The Irish Repertory Theatre is mounting all three of Sean O’Casey’s Dublin plays, The Shadow of a Gunman (1923), Juno and the Paycock (1924), and The Plough and the Stars (1926), throughout the spring, and, once all are opened, will run them in rep through May 25. Besides these main stage shows, there will be readings of all of his plays (free admission), symposiums, lectures, screenings and other events highlighting and focusing on his body of work.
Historically, Juno was the first play that the Abbey Theatre in Dublin ever extended as the demand to see the production was overwhelming and its run kept the theatre from an eminent failure. It was produced at a time when Ireland was divided and the civil war had wreaked havoc on the working class population, restricting their opportunities from little to less. Juno is about the degrading of the family due to the ravages of war, both physical and emotional, and the overwhelming hopelessness against forces greater than the individual. There is a glossary in the program to help with all the political players mentioned in the play if you’re not sure.
Juno and the Paycock, opening at Irish Rep in New York in the footsteps of The Shadow of a Gunman, highlights an even stronger O'Casey, a writer ever more sure of his footing and able to align comedy and tragedy, having them walk hand-in-hand next to each other guiding us down a bumpy and un-marked road.
Maryann Plunkett, who plays Juno, not only holds the play together as the character, but as an actress she creates a foundation and a present strength that anchors the production and is a lifeline for the audience through all the tumult. See the production just for her acting if nothing else.
There are three story threads woven into the tapestry of this play: Juno Boyle (Maryann Plunkett) is the only breadwinner of the family as well as keeping them all alive emotionally as their lives go from bad to worse. Her loafer husband, “Captain” Jack Boyle (Ciaran O’Reilly) plays cards, spends what little money they have at the pub and boisterously talks of great things bolstered by his crony Joxer Daly (the always funny John Keating).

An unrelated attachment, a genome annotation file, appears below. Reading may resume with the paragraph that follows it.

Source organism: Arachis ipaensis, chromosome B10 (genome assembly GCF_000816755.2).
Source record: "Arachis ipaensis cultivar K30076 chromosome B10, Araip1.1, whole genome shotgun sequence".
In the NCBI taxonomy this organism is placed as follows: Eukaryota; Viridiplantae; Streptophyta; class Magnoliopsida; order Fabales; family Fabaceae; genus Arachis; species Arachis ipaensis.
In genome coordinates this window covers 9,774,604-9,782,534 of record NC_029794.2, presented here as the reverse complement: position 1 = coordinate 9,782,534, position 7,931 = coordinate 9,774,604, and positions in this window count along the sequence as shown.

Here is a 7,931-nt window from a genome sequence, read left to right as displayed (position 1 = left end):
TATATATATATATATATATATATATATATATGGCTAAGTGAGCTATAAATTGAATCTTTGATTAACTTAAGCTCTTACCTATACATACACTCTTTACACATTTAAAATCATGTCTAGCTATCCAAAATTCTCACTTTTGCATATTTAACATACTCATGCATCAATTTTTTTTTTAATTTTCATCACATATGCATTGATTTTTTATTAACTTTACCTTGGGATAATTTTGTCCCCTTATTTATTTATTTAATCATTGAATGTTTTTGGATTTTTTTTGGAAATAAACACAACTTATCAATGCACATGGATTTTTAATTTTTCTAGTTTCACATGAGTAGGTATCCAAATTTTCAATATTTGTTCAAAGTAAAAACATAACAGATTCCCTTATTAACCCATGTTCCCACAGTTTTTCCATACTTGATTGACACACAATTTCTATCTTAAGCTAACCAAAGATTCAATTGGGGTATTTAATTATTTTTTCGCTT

Mary Boyle (Sarah Street), her daughter, has discarded one suitor in favor of a more distinguished and upwardly mobile one, who ends up taking advantage of the situation, leaving her and the family in the lurch.
Johnny Boyle (Ed Malone), her son, shot in the hip during the Easter Week Rebellion and lost his arm in an explosion in the Civil War is paranoid to the point of hysteria as he is rightfully afraid he is being targeted for giving information to the authorities that lead to the death of one of his comrades.
The play also highlights and champions the emotional strength of women and the doddering foolishness of the men around them. Just before they are to leave their home for good, Mary fearfully and tearfully says that her baby will not have a father. Juno replies with conviction, "It'll have what's far better- it'll have two mothers."
I’m looking forward to The Plough's opening. This focus on O'Casey's body of work is a true gift the Irish Rep is giving us all, as his plays are not done that often in the States. As a theatre lover, I urge you to partake of Irish Reps excellent work and offerings.
(Photo by Carol Rosegg)